Dr Roong Jien Wong, Research Fellow at RMIT University

RJ photo

Dr. Roong Jien Wong (RJ) completed his PhD in Chemical Engineering in 2017 under the supervision of Prof. Rose Amal at UNSW, Australia. He is currently a Research Fellow at RMIT University in Melbourne, Australia, and has a wide range of experience in heterogeneous catalysis research for renewable energy and environmental remediation, including photocatalysis, electrocatalysis, photoelectrocatalysis, thermal catalysis, and photothermal catalysis. RJ had previously designed several reactor systems and components for high pressure photothermal catalysis, electrochemistry, and photochemistry. His experience in multiple research areas enables him to gain insights into the commonalities in catalyst properties for various catalytic reactions. His research focuses on catalyst design for sustainable chemistry, combining electron spectroscopy and vibrational spectroscopy to probe the structure-function relationship in catalysis. He believes the key to a sustainable future is through carbon recycling, converting waste to sustainable fuels and products.

RJ was a Visiting Researcher at the UK Catalysis Hub for three months at Research Complex at Harwell, in collaboration with Prof. Richard Catlow and Dr. Emma Gibson to develop a combined in situ XAFS/DRIFTS reactor for high pressure experiments, in particular CO2-to-methanol synthesis. The work was partly funded by Australian Synchrotron under the International Synchrotron Access Program. The work involved modification of the current XAFS/DRIFTS reactor system for high pressure applications, which can also be applied in ammonia synthesis or Fischer-Tropsch reactions.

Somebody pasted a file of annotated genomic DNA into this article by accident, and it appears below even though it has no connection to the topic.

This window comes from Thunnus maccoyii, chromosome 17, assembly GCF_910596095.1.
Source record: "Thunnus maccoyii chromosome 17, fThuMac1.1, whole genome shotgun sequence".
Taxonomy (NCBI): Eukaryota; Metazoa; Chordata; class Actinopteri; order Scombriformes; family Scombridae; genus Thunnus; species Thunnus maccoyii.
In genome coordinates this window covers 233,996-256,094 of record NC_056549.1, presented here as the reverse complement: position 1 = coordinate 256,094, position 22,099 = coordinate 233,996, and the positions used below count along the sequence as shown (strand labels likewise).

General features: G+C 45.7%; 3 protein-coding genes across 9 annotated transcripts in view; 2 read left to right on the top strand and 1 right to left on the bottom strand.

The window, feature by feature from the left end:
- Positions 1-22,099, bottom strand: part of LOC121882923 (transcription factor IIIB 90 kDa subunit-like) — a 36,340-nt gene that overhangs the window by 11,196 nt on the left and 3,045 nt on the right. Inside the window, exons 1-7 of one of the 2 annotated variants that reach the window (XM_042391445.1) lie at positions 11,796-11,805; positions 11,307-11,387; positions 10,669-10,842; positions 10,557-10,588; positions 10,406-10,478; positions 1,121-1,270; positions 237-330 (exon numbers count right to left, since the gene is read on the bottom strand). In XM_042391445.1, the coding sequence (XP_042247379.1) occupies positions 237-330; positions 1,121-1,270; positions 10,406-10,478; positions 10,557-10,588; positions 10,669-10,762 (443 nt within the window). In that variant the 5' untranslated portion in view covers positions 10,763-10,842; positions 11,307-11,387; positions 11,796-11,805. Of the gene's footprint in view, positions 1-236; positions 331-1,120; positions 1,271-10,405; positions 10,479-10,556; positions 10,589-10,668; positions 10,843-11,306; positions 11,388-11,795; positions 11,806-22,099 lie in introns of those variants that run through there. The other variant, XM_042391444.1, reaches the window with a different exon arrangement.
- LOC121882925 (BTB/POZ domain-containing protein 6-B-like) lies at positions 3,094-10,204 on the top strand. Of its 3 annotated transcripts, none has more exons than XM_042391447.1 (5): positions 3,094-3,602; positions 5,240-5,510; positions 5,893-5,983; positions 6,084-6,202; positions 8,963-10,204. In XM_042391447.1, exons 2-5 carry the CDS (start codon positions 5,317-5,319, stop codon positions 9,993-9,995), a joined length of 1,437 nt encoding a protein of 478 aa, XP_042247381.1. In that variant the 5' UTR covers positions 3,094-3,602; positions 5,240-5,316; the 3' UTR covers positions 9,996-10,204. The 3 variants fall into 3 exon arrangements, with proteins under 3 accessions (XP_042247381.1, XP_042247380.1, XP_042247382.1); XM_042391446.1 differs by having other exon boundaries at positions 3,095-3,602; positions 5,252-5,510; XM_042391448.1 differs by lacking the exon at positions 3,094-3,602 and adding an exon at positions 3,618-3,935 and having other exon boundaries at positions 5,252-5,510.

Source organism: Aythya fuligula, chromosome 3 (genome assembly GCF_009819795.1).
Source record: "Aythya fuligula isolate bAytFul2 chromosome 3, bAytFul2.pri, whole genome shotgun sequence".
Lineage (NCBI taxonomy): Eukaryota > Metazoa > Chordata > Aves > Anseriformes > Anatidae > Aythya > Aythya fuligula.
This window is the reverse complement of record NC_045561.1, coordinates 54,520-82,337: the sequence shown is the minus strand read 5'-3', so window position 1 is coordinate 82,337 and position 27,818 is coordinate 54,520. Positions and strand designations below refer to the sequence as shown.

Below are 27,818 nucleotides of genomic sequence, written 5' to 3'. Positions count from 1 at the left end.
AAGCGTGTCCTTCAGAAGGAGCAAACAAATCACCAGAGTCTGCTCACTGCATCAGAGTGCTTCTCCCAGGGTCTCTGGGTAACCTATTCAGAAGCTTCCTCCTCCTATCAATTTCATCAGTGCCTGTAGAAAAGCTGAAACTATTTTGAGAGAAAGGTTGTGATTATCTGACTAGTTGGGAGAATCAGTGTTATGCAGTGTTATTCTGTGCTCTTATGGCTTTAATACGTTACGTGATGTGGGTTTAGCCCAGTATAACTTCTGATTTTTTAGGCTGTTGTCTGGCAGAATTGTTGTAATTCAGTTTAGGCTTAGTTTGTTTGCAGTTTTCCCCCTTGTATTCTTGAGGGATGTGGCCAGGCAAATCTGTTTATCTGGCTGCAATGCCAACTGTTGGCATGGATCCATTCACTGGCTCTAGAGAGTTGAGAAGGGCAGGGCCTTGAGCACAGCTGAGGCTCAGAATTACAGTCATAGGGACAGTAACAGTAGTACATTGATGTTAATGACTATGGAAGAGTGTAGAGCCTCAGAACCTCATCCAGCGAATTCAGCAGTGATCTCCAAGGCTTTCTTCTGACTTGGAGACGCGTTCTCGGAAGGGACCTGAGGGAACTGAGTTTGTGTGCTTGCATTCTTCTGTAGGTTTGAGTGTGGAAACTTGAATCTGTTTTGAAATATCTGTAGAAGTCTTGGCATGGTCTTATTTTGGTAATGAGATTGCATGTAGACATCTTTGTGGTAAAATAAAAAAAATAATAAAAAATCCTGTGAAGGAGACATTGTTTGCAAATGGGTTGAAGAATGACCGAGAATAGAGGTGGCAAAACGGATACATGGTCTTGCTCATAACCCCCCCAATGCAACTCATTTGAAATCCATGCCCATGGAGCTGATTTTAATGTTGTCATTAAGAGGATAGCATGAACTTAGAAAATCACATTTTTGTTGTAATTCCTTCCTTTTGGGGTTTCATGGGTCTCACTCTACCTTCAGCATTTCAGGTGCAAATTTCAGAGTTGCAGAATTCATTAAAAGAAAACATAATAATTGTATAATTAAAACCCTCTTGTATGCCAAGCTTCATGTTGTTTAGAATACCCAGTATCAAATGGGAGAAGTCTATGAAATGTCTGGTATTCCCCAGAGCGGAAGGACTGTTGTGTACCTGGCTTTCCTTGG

“Working at the Research Complex at Harwell (RCaH) was a truly remarkable experience. RCaH is very well equipped with a wide range of expertise and advanced equipment. The friendly researchers and supportive staff make RCaH a pleasant place to work. My time at RCaH has opened up many opportunities for new collaborations, networking, and learning new skills and techniques. The huge amount of resources available makes RCaH an excellent place for ECRs to learn and grow, to explore different areas of research, and to interact with researchers from different places, especially the UK catalysis community. The work carried out at RCaH and Diamond Light Source also gave me the opportunity to receive intensive training on the XAS beamline and be part of the wider global synchrotron community. Being in the UK also gave me the opportunity to make short visits to other universities, including University of Glasgow, Cardiff University, University College London and Imperial College.”

The visiting research at the UK Catalysis Hub/RCaH ended with a manuscript in preparation and two more proposals for Diamond Light Source, creating the opportunity for future international collaboration.

Figure: Schematic diagram of XAFS/DRIFTS photothermal reactor for high pressure reaction.

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